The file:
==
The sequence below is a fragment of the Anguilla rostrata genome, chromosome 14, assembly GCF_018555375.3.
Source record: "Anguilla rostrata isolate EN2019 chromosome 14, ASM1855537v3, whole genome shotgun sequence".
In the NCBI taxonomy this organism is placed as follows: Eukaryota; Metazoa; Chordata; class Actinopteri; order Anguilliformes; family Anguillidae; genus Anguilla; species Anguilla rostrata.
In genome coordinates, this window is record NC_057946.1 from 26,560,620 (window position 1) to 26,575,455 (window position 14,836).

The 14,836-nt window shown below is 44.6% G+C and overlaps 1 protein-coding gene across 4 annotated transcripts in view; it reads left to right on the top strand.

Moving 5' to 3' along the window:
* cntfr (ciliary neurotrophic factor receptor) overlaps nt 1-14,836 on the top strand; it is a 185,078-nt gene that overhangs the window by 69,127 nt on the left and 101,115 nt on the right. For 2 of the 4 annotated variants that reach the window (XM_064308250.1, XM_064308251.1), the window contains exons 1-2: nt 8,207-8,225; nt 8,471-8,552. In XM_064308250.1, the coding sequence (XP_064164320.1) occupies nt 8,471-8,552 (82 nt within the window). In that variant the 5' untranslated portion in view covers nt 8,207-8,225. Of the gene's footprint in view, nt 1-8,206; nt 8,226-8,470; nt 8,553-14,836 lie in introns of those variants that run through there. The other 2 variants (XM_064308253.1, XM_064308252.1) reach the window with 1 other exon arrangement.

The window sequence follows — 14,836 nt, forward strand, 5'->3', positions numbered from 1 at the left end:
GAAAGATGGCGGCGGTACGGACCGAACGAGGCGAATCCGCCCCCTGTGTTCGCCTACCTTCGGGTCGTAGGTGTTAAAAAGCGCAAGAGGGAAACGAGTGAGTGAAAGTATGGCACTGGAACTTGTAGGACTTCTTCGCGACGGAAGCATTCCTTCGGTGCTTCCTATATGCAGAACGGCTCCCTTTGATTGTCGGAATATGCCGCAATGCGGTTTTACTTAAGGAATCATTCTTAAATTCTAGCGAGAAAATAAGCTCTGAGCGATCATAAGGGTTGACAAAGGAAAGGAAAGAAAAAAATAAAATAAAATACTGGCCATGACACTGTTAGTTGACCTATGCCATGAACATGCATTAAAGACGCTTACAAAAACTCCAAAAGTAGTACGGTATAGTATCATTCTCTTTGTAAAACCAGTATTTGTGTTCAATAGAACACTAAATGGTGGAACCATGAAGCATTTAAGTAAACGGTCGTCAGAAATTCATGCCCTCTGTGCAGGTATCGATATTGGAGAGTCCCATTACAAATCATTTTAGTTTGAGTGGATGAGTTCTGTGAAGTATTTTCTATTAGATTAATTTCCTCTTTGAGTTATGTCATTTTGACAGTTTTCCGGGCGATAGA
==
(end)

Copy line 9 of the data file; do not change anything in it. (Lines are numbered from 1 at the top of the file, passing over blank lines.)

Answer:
GAAAGATGGCGGCGGTACGGACCGAACGAGGCGAATCCGCCCCCTGTGTTCGCCTACCTTCGGGTCGTAGGTGTTAAAAAGCGCAAGAGGGAAACGAGTGAGTGAAAGTATGGCACTGGAACTTGTAGGACTTCTTCGCGACGGAAGCATTCCTTCGGTGCTTCCTATATGCAGAACGGCTCCCTTTGATTGTCGGAATATGCCGCAATGCGGTTTTACTTAAGGAATCATTCTTAAATTCTAGCGAGAAAATAAGCTCTGAGCGATCATAAGGGTTGACAAAGGAAAGGAAAGAAAAAAATAAAATAAAATACTGGCCATGACACTGTTAGTTGACCTATGCCATGAACATGCATTAAAGACGCTTACAAAAACTCCAAAAGTAGTACGGTATAGTATCATTCTCTTTGTAAAACCAGTATTTGTGTTCAATAGAACACTAAATGGTGGAACCATGAAGCATTTAAGTAAACGGTCGTCAGAAATTCATGCCCTCTGTGCAGGTATCGATATTGGAGAGTCCCATTACAAATCATTTTAGTTTGAGTGGATGAGTTCTGTGAAGTATTTTCTATTAGATTAATTTCCTCTTTGAGTTATGTCATTTTGACAGTTTTCCGGGCGATAGA